And I’ll admit that I had a bit of an EXO fan-girl moment when T-Bone makes an appearance in the latest story trailer for Watch Dogs 2. “You’re talking to Blume public enemy number one, son”. Shivers, mate. Shivers.

Now fingers and hobbit-like toes crossed Aiden Pearce makes an appearance.

 

Quick Offloads are short posts when we need to get things off of our chests but – quite honestly – can’t be arsed writing War and Peace. But please, feel free to write War and Peace in the comments below. We’d like that.

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Spiffing Reads: Castlevania, Underrated Females and Minor Text Fixes

This week on Spiffing Reads, we begin with an eye-opening behind-the-scenes look at a certain 3D vampire series.

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“We got caught in a s***storm” (Eurogamer)

This interview with the developers of Castlevania: Lords of Shadow is fascinating. It’s interesting to hear how the two LoS games were by far the most successful Castlevania games in terms of sales, even though LoS 2 underwhelmed reviewers. Also interesting to hear the developers’ reactions to those poor reviews, and how much of a shock it was. Oh, and the boss’s evasive reaction to being asked about where the funding is coming from for their next project spoke volumes… A studio stretched too far? After all, self-publishing is a big gamble.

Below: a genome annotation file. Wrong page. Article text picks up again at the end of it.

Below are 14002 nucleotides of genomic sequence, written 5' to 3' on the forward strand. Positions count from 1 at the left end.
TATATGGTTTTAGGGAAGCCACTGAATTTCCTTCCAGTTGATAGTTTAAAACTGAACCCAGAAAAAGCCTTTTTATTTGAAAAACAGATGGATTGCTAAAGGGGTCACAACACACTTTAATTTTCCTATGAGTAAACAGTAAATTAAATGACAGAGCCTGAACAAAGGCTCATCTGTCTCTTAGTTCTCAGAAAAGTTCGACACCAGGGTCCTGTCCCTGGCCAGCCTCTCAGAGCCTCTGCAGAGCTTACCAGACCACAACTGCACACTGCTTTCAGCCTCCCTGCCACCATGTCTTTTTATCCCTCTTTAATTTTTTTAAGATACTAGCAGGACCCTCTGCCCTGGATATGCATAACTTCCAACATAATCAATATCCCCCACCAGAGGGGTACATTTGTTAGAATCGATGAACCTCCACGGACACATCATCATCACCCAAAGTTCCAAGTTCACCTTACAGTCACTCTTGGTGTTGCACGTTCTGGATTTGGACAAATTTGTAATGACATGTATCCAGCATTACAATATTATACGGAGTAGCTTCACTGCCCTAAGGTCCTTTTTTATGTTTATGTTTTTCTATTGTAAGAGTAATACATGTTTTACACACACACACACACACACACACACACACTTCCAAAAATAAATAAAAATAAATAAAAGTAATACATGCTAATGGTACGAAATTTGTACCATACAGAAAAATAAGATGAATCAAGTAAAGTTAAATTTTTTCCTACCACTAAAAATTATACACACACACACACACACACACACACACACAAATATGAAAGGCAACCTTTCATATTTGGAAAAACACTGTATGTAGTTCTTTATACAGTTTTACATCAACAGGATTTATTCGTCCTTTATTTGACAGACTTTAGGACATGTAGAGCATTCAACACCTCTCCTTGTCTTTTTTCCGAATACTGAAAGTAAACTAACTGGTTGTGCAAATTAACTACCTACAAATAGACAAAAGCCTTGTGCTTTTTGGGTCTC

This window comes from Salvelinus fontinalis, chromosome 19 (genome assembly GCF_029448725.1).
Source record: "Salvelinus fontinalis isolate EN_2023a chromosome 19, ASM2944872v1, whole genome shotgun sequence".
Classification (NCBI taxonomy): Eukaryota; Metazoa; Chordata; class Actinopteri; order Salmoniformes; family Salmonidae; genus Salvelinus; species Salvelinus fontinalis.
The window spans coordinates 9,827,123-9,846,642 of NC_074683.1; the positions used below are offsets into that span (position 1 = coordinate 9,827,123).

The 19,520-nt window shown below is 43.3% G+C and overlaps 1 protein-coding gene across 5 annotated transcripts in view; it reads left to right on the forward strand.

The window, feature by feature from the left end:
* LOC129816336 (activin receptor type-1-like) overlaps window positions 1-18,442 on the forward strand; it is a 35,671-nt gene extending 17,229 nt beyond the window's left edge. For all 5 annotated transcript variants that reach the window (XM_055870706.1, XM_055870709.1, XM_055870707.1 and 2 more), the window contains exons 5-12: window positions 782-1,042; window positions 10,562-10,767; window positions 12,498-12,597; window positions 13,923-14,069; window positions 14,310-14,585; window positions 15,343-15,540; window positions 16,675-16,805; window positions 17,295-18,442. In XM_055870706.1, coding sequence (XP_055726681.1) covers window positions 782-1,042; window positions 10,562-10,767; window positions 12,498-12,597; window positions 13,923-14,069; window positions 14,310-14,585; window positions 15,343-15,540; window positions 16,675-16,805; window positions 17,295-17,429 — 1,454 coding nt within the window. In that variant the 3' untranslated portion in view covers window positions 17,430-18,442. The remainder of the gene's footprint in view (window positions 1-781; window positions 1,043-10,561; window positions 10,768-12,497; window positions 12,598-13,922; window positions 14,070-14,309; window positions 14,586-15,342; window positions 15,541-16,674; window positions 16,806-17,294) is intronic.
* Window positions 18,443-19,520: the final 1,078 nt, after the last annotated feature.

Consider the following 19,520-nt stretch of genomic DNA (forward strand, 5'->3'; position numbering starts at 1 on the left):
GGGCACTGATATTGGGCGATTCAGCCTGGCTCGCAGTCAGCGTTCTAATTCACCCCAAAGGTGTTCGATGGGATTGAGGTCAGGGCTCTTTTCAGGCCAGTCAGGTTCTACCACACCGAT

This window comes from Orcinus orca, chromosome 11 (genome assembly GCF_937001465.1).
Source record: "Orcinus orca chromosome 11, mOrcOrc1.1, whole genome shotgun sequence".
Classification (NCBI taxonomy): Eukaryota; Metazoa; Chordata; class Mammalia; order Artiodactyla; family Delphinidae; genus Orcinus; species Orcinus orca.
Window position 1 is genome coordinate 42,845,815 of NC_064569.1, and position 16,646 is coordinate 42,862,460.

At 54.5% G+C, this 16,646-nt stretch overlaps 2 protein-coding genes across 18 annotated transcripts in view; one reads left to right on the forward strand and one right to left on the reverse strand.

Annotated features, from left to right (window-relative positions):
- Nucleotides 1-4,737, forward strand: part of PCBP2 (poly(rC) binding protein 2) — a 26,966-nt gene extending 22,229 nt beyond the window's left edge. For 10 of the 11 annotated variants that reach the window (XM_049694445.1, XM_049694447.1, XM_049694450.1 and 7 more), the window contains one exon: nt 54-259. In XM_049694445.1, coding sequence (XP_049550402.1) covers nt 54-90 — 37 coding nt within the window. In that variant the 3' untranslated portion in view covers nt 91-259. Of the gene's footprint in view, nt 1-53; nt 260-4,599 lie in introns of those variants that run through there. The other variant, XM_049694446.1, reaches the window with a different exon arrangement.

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Five most underrated female characters in videogames (Very Very Gaming)

I highly enjoyed this post, especially as I hadn’t even heard of half of the video-game females listed here. It also gave me a hankering to track down the game D, as it sounds batshit mental.

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Nintendo raises the banner for premium mobile gaming (GamesIndustry.biz)

The author labels Nintendo’ as a “latecomer to a battle that was lost some time ago” in terms of the companies plans to use premium prices rather than adopt the free-to-play model. But if any company can do it, Nintendo can. And things aren’t as clear-cut as they seem – Nintendo also seem to be embracing in-app purchases, according to some.

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Pokémon Go fans are hungry for some more minor text fixes (Polygon)

I love me a meme, and this cracked me up. After Niantic frustrated everyone by dragging their heels when it came to fixing the game’s many technical issues, instead offering up update after update with only ‘minor text fixes’, the Pokemon Go community has taken the phrase to heart. The reddit forum even translates ‘edited’ to ‘minor text fixes’.

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Luigi’s Miiverse Has Become A Shitposter’s Paradise In 2016 (Kotaku UK)

Thanks to Very Very Gaming for bringing this one to my attention last week. The normally innocuous Miiverse has something very odd happening on the New Super Luigi U page, where people seem to have gathered to post random nonsense.

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10 VINTAGE GERMAN ATARI ADS EXPLAINED (Digitiser 2000)

And finally, something to get your grin muscles working. “The boy on the right suspects that there is something going on between his girlfriend and his father, but lacks the strength of character to confront them directly.”